Microsoft says Vista is more secure – but nobody out there will believe it. They “know” that Windows is insecure, and even if Vista really is a secure operating system, it will take a long time to change that perception.
How secure is Vista? Nobody knows as yet; though I don’t doubt that enormous effort has been put into this aspect of the new Windows. There are also some solid security advances over Windows XP. Users no longer run with local admin rights by default – even if they have those rights, they are disabled unless processes are specifically elevated, which means passing a dialog. Another key improvement is that Internet Explorer is sandboxed.
Having said which, everyone will be watching for security alerts and “Patch Tuesday” fixes after Vista’s final release. Undoubtedly when the first flaw is discovered Windows will be proclaimed as insecure as ever.
That’s not necessarily so. All operating systems have security flaws. But Microsoft’s challenge is twofold: addressing first the technical issues, and second the public perception.
The latter may be even harder than the former. For sure, it’s gleefully exploited by competitors. Apple says on its site:
Connecting a PC to the Internet using factory settings is like leaving your front door wide open with your valuables out on the coffee table. A Mac, on the other hand, shuts and locks the door, hides the key, and stores your valuables in a safe with a combination known only to you. You have to buy, configure, and maintain such basic protection on a PC.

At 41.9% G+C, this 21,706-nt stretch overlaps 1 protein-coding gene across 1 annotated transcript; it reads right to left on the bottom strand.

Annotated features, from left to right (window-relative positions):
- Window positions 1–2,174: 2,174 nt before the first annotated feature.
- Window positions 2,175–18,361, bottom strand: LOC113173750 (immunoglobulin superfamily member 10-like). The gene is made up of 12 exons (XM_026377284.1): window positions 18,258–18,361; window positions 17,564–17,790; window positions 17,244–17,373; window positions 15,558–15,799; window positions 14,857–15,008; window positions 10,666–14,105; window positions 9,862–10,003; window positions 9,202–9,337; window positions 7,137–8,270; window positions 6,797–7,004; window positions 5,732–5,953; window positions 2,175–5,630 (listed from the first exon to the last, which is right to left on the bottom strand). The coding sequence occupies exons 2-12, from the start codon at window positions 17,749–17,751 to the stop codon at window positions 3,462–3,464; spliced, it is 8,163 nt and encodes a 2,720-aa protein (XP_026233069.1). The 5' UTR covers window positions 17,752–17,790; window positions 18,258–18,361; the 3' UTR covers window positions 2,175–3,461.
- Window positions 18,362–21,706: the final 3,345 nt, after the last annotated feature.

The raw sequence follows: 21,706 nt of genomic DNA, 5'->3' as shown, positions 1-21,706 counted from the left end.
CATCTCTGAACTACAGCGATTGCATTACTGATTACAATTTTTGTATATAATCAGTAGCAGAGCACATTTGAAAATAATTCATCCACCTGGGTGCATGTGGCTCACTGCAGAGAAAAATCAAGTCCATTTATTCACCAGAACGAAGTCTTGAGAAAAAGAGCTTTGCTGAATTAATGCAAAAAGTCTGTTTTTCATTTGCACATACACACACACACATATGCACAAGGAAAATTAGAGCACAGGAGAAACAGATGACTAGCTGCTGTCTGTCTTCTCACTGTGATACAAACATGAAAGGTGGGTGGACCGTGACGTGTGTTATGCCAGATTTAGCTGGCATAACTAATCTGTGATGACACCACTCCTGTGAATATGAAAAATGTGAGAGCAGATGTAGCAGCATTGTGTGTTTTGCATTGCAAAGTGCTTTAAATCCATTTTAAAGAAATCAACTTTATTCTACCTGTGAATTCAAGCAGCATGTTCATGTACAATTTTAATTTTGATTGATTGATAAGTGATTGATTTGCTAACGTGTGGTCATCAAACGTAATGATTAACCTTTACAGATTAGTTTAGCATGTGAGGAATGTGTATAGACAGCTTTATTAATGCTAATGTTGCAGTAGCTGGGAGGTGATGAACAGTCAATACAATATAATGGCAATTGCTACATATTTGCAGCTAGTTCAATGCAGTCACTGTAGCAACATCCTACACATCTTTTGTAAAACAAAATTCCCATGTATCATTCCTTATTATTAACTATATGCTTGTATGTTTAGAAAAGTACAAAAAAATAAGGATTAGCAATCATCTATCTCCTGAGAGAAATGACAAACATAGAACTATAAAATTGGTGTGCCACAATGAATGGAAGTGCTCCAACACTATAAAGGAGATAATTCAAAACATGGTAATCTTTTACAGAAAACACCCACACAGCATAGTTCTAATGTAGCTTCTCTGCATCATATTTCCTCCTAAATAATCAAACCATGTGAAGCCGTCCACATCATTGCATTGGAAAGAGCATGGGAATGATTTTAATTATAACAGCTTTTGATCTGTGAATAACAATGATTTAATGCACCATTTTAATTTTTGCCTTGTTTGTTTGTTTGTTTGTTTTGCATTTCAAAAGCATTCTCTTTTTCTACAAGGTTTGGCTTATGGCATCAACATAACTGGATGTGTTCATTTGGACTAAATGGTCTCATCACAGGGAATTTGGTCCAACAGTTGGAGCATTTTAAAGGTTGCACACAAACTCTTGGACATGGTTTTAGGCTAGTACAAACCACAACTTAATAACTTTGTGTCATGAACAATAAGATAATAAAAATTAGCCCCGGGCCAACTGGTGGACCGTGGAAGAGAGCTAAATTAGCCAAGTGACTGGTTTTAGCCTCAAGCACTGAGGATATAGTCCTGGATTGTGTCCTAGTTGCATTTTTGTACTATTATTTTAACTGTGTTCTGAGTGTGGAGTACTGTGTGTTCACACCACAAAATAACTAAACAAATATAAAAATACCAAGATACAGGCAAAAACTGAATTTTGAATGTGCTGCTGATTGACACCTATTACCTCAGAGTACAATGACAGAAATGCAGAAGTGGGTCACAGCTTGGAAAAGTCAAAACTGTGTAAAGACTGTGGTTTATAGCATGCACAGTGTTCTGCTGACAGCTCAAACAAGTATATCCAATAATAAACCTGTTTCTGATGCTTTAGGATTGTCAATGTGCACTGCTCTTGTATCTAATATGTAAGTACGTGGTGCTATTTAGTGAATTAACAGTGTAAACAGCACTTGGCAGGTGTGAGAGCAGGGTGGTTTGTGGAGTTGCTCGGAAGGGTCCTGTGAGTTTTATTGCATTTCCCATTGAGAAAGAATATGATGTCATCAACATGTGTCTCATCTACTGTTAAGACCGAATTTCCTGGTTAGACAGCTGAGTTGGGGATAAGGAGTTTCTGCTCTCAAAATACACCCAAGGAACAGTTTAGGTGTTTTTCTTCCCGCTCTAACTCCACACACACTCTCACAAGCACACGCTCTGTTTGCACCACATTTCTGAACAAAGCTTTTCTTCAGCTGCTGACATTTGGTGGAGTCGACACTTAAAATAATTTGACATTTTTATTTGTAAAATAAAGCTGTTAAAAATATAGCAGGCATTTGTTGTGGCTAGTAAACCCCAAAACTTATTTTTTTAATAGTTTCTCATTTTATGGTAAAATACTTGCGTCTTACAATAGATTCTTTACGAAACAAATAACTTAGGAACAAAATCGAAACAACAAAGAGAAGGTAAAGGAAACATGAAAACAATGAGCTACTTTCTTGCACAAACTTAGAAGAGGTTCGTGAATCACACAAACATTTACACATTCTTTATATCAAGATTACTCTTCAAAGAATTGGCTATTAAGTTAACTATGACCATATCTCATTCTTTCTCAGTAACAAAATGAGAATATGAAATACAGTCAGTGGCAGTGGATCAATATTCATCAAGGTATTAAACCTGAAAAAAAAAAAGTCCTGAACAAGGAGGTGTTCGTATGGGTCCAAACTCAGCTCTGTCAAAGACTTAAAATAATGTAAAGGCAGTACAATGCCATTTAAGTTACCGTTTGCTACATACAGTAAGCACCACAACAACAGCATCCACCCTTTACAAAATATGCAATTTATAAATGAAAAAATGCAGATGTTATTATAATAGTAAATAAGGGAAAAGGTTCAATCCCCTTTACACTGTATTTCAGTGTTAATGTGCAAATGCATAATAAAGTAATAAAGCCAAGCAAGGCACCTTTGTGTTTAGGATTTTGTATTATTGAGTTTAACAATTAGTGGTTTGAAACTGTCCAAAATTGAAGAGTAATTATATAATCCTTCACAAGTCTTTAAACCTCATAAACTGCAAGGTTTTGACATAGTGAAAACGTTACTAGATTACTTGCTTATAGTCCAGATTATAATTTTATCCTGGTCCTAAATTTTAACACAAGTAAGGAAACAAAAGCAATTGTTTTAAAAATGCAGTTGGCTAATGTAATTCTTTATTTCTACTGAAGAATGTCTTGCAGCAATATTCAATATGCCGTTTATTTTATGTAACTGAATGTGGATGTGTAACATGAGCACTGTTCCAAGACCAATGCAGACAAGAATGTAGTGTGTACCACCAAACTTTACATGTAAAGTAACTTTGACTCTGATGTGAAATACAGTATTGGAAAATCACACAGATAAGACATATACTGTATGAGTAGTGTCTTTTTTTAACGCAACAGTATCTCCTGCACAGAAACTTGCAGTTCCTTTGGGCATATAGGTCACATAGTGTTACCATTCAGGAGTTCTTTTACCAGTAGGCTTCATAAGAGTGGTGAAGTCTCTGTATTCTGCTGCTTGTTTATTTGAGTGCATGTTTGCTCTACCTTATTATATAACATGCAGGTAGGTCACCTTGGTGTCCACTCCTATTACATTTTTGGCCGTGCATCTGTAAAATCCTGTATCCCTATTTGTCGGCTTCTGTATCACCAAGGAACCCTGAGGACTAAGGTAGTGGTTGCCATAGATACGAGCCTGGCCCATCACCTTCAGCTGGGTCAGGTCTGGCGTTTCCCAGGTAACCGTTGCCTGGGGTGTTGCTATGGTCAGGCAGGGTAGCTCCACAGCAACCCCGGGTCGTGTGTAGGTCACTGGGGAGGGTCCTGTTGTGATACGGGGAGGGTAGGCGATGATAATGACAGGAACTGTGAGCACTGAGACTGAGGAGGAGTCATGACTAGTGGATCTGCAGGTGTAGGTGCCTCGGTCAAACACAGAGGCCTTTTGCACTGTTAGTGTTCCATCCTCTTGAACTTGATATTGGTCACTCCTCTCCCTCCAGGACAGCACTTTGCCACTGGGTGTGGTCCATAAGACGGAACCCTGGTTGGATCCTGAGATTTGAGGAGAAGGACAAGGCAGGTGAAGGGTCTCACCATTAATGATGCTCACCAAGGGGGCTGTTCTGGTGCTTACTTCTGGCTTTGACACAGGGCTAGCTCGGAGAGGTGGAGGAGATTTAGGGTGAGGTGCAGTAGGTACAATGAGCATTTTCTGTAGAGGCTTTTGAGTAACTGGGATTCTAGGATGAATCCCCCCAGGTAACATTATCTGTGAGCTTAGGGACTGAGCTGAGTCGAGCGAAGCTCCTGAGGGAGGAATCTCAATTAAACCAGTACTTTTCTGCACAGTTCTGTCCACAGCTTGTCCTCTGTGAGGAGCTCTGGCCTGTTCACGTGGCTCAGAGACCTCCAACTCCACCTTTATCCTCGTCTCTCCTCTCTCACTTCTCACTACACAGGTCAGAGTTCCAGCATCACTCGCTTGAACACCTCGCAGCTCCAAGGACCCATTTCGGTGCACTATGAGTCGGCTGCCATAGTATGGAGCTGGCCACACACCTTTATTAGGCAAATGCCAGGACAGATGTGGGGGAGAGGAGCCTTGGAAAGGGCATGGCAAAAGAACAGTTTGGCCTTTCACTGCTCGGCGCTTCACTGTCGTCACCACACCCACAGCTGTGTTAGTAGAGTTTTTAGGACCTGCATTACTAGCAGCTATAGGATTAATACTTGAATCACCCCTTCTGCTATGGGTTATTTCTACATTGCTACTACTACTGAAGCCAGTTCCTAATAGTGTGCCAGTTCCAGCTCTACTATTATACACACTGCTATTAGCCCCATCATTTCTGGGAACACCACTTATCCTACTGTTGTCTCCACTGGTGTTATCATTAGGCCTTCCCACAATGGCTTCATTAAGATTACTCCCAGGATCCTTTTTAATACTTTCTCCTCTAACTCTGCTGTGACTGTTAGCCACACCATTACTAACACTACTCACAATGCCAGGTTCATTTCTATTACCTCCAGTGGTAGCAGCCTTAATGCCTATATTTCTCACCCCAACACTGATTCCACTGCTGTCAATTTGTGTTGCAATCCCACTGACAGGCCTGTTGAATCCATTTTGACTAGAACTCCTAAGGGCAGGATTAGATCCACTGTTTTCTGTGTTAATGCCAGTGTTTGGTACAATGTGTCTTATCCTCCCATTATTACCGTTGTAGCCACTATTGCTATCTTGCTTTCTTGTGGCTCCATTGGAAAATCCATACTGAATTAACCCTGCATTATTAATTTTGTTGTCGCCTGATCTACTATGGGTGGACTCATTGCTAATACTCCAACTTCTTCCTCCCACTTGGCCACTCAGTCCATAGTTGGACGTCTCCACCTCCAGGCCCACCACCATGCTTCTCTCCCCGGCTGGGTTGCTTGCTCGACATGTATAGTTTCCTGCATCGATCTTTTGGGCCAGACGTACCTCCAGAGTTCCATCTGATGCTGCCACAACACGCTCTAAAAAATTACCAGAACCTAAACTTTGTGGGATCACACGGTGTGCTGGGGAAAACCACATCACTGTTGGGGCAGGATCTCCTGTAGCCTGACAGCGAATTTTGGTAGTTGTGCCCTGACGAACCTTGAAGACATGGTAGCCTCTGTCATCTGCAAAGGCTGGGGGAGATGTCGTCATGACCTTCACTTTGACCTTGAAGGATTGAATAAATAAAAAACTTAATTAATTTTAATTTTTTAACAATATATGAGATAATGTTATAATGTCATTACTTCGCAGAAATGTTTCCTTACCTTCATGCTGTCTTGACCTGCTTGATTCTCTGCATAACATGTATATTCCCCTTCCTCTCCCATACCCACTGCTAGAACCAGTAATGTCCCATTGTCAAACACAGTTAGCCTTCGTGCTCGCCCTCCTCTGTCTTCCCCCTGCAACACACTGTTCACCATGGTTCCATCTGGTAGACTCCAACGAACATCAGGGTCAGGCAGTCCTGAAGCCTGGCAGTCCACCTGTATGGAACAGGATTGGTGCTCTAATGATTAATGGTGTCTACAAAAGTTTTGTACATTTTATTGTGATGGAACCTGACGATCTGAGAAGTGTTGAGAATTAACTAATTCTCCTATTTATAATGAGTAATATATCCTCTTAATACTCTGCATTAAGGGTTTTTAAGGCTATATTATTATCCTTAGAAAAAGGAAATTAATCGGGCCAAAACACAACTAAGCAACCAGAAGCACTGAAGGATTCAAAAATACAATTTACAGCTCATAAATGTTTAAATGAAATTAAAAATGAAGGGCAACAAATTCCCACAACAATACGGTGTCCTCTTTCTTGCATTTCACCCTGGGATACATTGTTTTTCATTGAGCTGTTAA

Apple’s statement is mostly false. A new, default installation of XP with SP2 (which is how PCs are supplied) has an effective built-in firewall; although a router with NAT is safer, you can connect a cable modem directly and intruders can’t get in. I had a machine connected like this for 2 years always-on, in pre-SP2 days but with the built-in firewall enabled, and suffered zero successful attacks.
Still, Apple is correct in saying that numerous viruses target Windows and there are a large number of infected machines, largely I suspect because users run as local admin and they (or their children) cheerfully execute malicious scripts and executables. Can Vista stop this happening, even though such users will need to pass a dialog? Probably not altogether.
The best hope then is that Vista will be mostly secure for sane users. The worst scenario is that people are persuaded to turn off UAC (User Account Control), and instead put their trust entirely in ineffective third-party utilities, only to grumble a few months down the road that Windows has let them down again.
In security, nothing changes quickly. Watch this space.